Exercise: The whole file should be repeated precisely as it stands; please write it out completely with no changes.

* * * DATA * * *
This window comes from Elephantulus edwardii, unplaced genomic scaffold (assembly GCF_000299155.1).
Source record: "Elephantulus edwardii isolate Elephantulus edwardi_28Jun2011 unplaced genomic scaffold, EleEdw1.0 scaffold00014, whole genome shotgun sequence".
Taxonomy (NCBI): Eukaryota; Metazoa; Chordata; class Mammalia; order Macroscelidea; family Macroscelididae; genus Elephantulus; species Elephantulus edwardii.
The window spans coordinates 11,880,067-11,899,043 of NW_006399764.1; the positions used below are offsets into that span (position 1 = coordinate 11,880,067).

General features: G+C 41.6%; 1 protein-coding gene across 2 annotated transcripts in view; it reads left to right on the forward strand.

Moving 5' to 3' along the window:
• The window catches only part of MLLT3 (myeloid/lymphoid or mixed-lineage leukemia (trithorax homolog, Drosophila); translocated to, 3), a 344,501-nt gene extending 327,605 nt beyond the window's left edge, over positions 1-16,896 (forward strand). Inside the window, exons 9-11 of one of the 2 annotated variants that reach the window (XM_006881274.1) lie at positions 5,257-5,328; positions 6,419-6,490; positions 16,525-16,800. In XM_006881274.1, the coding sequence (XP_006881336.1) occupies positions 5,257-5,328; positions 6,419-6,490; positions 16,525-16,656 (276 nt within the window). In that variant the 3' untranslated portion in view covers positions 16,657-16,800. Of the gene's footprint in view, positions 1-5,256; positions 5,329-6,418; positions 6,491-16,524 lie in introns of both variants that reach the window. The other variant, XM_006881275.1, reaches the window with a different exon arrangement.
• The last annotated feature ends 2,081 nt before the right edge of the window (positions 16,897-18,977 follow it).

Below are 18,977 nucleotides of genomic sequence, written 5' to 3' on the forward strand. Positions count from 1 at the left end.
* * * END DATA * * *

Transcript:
This window comes from Elephantulus edwardii, unplaced genomic scaffold (assembly GCF_000299155.1).
Source record: "Elephantulus edwardii isolate Elephantulus edwardi_28Jun2011 unplaced genomic scaffold, EleEdw1.0 scaffold00014, whole genome shotgun sequence".
Taxonomy (NCBI): Eukaryota; Metazoa; Chordata; class Mammalia; order Macroscelidea; family Macroscelididae; genus Elephantulus; species Elephantulus edwardii.
The window spans coordinates 11,880,067-11,899,043 of NW_006399764.1; the positions used below are offsets into that span (position 1 = coordinate 11,880,067).

General features: G+C 41.6%; 1 protein-coding gene across 2 annotated transcripts in view; it reads left to right on the forward strand.

Moving 5' to 3' along the window:
• The window catches only part of MLLT3 (myeloid/lymphoid or mixed-lineage leukemia (trithorax homolog, Drosophila); translocated to, 3), a 344,501-nt gene extending 327,605 nt beyond the window's left edge, over positions 1-16,896 (forward strand). Inside the window, exons 9-11 of one of the 2 annotated variants that reach the window (XM_006881274.1) lie at positions 5,257-5,328; positions 6,419-6,490; positions 16,525-16,800. In XM_006881274.1, the coding sequence (XP_006881336.1) occupies positions 5,257-5,328; positions 6,419-6,490; positions 16,525-16,656 (276 nt within the window). In that variant the 3' untranslated portion in view covers positions 16,657-16,800. Of the gene's footprint in view, positions 1-5,256; positions 5,329-6,418; positions 6,491-16,524 lie in introns of both variants that reach the window. The other variant, XM_006881275.1, reaches the window with a different exon arrangement.
• The last annotated feature ends 2,081 nt before the right edge of the window (positions 16,897-18,977 follow it).

Below are 18,977 nucleotides of genomic sequence, written 5' to 3' on the forward strand. Positions count from 1 at the left end.